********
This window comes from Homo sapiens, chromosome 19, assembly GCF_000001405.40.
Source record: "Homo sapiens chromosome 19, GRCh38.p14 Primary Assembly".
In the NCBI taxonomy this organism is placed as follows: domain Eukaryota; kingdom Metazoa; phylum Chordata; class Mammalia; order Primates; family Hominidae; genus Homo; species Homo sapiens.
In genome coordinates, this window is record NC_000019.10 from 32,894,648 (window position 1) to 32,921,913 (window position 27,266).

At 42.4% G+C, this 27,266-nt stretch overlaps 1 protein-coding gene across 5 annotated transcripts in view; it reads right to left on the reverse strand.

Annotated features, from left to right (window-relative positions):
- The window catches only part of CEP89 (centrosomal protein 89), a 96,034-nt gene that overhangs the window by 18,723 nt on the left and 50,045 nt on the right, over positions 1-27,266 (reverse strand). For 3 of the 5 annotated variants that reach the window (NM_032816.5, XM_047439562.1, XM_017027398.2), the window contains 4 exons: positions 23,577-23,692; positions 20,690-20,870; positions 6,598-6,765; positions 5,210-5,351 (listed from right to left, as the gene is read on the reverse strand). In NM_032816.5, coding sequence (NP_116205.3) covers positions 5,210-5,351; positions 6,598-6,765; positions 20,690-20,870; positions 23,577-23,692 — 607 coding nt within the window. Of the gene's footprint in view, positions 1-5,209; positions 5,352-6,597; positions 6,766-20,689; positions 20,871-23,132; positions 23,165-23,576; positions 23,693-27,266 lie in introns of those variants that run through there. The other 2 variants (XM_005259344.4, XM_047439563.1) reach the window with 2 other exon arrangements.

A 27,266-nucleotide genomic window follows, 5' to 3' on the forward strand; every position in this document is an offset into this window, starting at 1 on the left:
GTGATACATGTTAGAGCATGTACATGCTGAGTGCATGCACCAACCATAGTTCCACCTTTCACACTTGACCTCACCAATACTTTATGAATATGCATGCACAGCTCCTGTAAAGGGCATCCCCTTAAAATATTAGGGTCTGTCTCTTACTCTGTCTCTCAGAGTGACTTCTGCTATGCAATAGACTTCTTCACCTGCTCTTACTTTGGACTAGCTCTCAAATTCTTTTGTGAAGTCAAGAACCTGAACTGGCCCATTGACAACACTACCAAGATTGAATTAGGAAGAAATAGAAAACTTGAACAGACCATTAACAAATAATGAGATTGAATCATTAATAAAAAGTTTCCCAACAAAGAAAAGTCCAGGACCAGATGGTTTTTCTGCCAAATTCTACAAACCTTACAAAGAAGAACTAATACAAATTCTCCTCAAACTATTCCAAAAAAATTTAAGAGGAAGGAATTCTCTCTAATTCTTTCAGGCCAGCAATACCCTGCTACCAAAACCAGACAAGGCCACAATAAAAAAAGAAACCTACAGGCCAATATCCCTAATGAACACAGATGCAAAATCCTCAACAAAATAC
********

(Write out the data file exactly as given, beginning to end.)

This window comes from Homo sapiens, chromosome 19, assembly GCF_000001405.40.
Source record: "Homo sapiens chromosome 19, GRCh38.p14 Primary Assembly".
In the NCBI taxonomy this organism is placed as follows: domain Eukaryota; kingdom Metazoa; phylum Chordata; class Mammalia; order Primates; family Hominidae; genus Homo; species Homo sapiens.
In genome coordinates, this window is record NC_000019.10 from 32,894,648 (window position 1) to 32,921,913 (window position 27,266).

At 42.4% G+C, this 27,266-nt stretch overlaps 1 protein-coding gene across 5 annotated transcripts in view; it reads right to left on the reverse strand.

Annotated features, from left to right (window-relative positions):
- The window catches only part of CEP89 (centrosomal protein 89), a 96,034-nt gene that overhangs the window by 18,723 nt on the left and 50,045 nt on the right, over positions 1-27,266 (reverse strand). For 3 of the 5 annotated variants that reach the window (NM_032816.5, XM_047439562.1, XM_017027398.2), the window contains 4 exons: positions 23,577-23,692; positions 20,690-20,870; positions 6,598-6,765; positions 5,210-5,351 (listed from right to left, as the gene is read on the reverse strand). In NM_032816.5, coding sequence (NP_116205.3) covers positions 5,210-5,351; positions 6,598-6,765; positions 20,690-20,870; positions 23,577-23,692 — 607 coding nt within the window. Of the gene's footprint in view, positions 1-5,209; positions 5,352-6,597; positions 6,766-20,689; positions 20,871-23,132; positions 23,165-23,576; positions 23,693-27,266 lie in introns of those variants that run through there. The other 2 variants (XM_005259344.4, XM_047439563.1) reach the window with 2 other exon arrangements.

A 27,266-nucleotide genomic window follows, 5' to 3' on the forward strand; every position in this document is an offset into this window, starting at 1 on the left:
GTGATACATGTTAGAGCATGTACATGCTGAGTGCATGCACCAACCATAGTTCCACCTTTCACACTTGACCTCACCAATACTTTATGAATATGCATGCACAGCTCCTGTAAAGGGCATCCCCTTAAAATATTAGGGTCTGTCTCTTACTCTGTCTCTCAGAGTGACTTCTGCTATGCAATAGACTTCTTCACCTGCTCTTACTTTGGACTAGCTCTCAAATTCTTTTGTGAAGTCAAGAACCTGAACTGGCCCATTGACAACACTACCAAGATTGAATTAGGAAGAAATAGAAAACTTGAACAGACCATTAACAAATAATGAGATTGAATCATTAATAAAAAGTTTCCCAACAAAGAAAAGTCCAGGACCAGATGGTTTTTCTGCCAAATTCTACAAACCTTACAAAGAAGAACTAATACAAATTCTCCTCAAACTATTCCAAAAAAATTTAAGAGGAAGGAATTCTCTCTAATTCTTTCAGGCCAGCAATACCCTGCTACCAAAACCAGACAAGGCCACAATAAAAAAAGAAACCTACAGGCCAATATCCCTAATGAACACAGATGCAAAATCCTCAACAAAATAC